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Buying a New Boat Vs. a Pre-Owned Boat

By: Richard Crowder

You may think choosing to buy a new boat versus a pre-owned boat is a dilemma for a lot of people, but after decades of experience in the recreational boat industry in Canada, I have never found this to be a real issue in the minds of boat buyers, and the question rarely, if ever, is broached. It seems to be much more of an issue in the minds of car buyers, and that’s just fine.

Sure, everybody would love to buy a new boat, all things being equal. The new look, the latest technology, the knowledge that you are the first to use it, not to mention the feeling of accomplishment and the pride in owning something new. Yes, some boat buyers only search for new boats.

But in my experience, boat buyers are more concerned with the value they are getting and this “value” has different meanings and perceptions to different people. But one thing is always consistent: their definition of “value” always boils down to “how much boat can I get in the type and style I want with the budget I have?” So sure, we all want the most value for the dollar, and your budget is the operative factor in whether to buy a new or a used boat.

Let’s take a basic example. You have decided you want to buy a canoe and have set aside one thousand dollars for your budget. You find that you can buy a brand new fourteen foot canoe at a big box store well within that budget, or you can buy a brand new sixteen foot canoe with better quality construction at a specialty store just within that budget. Your third option is to buy a used but much better quality seventeen foot canoe in apparently excellent condition that falls just within your budget.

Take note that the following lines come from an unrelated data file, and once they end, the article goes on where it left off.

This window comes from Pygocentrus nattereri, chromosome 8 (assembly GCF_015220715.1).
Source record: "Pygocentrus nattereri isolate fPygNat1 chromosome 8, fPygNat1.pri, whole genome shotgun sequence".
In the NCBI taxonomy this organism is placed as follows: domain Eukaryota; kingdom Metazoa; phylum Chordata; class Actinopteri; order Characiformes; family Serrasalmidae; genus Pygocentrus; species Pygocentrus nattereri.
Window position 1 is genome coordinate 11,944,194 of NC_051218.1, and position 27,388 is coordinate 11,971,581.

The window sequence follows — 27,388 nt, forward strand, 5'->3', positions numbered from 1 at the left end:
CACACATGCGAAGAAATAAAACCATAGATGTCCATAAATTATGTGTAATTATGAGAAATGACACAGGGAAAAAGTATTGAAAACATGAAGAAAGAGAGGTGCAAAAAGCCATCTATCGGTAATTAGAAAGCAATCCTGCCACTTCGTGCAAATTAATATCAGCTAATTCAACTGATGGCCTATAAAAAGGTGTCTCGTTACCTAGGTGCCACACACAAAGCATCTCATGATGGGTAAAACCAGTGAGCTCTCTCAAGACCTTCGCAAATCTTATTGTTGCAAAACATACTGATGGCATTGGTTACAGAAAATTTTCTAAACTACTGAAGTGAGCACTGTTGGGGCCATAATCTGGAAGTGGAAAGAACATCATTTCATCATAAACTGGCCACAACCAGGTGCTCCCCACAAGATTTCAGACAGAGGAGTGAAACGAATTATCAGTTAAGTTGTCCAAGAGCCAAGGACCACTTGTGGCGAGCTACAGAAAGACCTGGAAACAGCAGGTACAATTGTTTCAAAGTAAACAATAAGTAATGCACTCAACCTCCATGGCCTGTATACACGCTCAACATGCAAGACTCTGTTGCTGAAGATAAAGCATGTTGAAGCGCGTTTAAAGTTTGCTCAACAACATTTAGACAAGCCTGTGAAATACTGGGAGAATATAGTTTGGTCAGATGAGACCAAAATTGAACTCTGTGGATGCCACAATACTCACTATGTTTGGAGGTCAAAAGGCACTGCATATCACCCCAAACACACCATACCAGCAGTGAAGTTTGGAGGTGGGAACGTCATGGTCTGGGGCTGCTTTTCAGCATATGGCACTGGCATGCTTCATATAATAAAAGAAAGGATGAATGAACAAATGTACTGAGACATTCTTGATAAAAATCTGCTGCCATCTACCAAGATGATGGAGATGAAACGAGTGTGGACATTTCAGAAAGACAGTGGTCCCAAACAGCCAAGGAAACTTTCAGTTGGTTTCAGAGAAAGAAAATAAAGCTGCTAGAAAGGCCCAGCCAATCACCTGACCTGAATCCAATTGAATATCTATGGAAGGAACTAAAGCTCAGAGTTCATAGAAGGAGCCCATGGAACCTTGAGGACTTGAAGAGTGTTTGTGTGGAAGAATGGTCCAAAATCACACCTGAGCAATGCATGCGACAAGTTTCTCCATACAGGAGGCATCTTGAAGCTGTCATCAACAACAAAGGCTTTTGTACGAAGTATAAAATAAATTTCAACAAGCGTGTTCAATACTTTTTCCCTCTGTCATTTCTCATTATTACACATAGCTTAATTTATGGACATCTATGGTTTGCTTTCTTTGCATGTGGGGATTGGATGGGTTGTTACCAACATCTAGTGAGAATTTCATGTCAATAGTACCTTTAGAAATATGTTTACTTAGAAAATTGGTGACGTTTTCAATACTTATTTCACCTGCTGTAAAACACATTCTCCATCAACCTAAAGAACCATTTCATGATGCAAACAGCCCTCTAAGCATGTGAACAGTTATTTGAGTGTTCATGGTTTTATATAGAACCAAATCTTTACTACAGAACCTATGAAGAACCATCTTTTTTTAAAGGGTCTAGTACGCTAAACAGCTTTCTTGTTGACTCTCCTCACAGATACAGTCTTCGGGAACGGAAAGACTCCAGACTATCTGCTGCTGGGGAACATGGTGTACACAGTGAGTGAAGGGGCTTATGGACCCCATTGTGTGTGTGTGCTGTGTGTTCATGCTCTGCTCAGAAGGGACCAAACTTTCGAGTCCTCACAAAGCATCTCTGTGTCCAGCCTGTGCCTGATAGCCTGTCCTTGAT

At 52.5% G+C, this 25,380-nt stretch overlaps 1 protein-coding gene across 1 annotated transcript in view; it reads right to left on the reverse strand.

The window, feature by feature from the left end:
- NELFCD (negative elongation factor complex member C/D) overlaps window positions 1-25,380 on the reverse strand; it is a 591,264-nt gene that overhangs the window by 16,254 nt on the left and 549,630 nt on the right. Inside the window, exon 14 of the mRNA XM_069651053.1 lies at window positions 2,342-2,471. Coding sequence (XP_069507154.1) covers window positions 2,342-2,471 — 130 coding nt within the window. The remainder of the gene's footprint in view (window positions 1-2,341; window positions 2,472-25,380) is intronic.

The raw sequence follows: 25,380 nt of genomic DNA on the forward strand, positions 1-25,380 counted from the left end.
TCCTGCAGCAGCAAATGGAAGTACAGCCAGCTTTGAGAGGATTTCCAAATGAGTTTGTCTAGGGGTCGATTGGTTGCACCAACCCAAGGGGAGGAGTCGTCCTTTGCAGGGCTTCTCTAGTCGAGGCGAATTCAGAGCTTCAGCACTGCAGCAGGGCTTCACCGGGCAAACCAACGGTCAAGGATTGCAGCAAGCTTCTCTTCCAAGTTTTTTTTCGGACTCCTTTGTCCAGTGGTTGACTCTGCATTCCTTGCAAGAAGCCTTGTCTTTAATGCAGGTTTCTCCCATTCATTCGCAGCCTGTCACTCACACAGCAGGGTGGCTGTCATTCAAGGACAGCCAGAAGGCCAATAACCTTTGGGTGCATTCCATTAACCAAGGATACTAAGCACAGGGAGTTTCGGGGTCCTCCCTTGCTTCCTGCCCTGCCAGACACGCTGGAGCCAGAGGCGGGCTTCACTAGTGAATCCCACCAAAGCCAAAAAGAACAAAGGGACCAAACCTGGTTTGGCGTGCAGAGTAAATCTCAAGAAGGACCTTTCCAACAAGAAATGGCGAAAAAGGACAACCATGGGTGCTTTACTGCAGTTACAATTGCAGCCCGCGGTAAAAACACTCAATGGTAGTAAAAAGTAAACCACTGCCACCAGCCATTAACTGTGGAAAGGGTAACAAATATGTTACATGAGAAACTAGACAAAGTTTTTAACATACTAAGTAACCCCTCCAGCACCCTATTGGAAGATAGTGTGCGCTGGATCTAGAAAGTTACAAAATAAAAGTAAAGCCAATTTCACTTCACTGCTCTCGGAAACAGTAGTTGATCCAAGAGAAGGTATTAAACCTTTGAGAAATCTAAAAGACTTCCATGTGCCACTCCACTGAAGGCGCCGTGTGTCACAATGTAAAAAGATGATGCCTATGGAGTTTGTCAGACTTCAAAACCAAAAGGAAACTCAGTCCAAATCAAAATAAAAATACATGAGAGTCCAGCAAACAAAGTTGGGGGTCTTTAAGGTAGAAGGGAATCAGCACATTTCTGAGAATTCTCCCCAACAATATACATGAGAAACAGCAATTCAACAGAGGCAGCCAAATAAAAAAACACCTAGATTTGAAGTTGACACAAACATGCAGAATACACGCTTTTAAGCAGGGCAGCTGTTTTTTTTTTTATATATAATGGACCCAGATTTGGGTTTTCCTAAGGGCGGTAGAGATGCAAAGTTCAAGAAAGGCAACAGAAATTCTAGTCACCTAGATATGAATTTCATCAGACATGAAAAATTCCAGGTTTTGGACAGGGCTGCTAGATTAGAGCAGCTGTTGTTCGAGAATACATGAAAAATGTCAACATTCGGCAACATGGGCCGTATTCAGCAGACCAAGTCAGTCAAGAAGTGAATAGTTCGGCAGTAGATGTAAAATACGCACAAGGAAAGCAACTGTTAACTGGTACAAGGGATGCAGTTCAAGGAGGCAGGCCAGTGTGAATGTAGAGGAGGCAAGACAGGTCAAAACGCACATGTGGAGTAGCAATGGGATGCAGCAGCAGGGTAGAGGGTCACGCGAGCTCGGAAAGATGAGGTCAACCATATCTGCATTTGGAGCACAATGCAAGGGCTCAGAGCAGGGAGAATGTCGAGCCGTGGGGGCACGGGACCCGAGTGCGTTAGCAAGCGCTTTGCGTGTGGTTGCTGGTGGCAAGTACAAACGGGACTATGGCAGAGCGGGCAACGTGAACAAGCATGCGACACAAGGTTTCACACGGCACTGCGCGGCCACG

Which do you choose? It depends on your definition of value. If it’s just for your kids to mess around in near the shoreline and is likely to get beaten up quickly, you might choose option one. But you are an experienced canoeist who needs the volume to explore and you like the better quality so you may choose the last option. Someone else may choose the middle option as it’s still a new product and doesn’t come with the risks of purchasing “pre-owned.” It all depends on your definition and perception of value.


And so go the same value considerations as you explore through the different styles and types of boats- from dinghies to aluminum utility, to fishing boats and pontoon boats, to runabouts, express cruisers, and yachts. This value consideration even applies to highly specialized boats like fishing or professional watersports or offshore high performance boats. Your own experience coupled with your definition and perception of value all tied to a budget will determine your choice to buy a new or a used boat. But there are criteria that you assess, consciously or sub-consciously, that will arrive you at this very personal definition of “value.”

Like buying a car, some people simply do not want a boat that someone else has used and possibly abused, or has sat in, or in the case of a cruiser, has slept in used the galley. If you’re this person and have the budget, you’re going to buy a new boat.

However, most buyers do not place “newness” right at the top of their “value” considerations. Cleanliness and cosmetic condition along with appearance of “newness” often come near the top of the considerations when choosing used over new, but it isn’t always a deal breaker. If you can handle light use and the boat comes from a trustworthy source, you may be in a good position to save yourself some money and purchase a “pre-owned” boat. That being said, vet your source. No one wants a boat that has been abused. Used yes. Abused no.

Warranties, or lack thereof, can also be deciding significant mitigating factor. Generally speaking, and yes there can be exceptions in exceptional cases, there are no warranties on used boats. As opposed to the automotive industry where the brand manufacturer provides the warranties of differing lengths on differing parts of its product, warranties on new boats come from several different sources.